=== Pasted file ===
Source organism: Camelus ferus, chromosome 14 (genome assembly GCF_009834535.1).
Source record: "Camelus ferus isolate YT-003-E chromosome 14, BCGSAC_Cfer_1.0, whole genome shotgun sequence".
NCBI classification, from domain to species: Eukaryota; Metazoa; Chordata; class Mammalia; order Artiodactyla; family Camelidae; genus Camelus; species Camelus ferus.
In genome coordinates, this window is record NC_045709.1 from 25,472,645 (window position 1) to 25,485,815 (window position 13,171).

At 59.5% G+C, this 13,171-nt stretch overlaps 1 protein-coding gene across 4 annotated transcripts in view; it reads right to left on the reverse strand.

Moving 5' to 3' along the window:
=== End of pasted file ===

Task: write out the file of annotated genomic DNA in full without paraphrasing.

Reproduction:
Source organism: Camelus ferus, chromosome 14 (genome assembly GCF_009834535.1).
Source record: "Camelus ferus isolate YT-003-E chromosome 14, BCGSAC_Cfer_1.0, whole genome shotgun sequence".
NCBI classification, from domain to species: Eukaryota; Metazoa; Chordata; class Mammalia; order Artiodactyla; family Camelidae; genus Camelus; species Camelus ferus.
In genome coordinates, this window is record NC_045709.1 from 25,472,645 (window position 1) to 25,485,815 (window position 13,171).

At 59.5% G+C, this 13,171-nt stretch overlaps 1 protein-coding gene across 4 annotated transcripts in view; it reads right to left on the reverse strand.

Moving 5' to 3' along the window: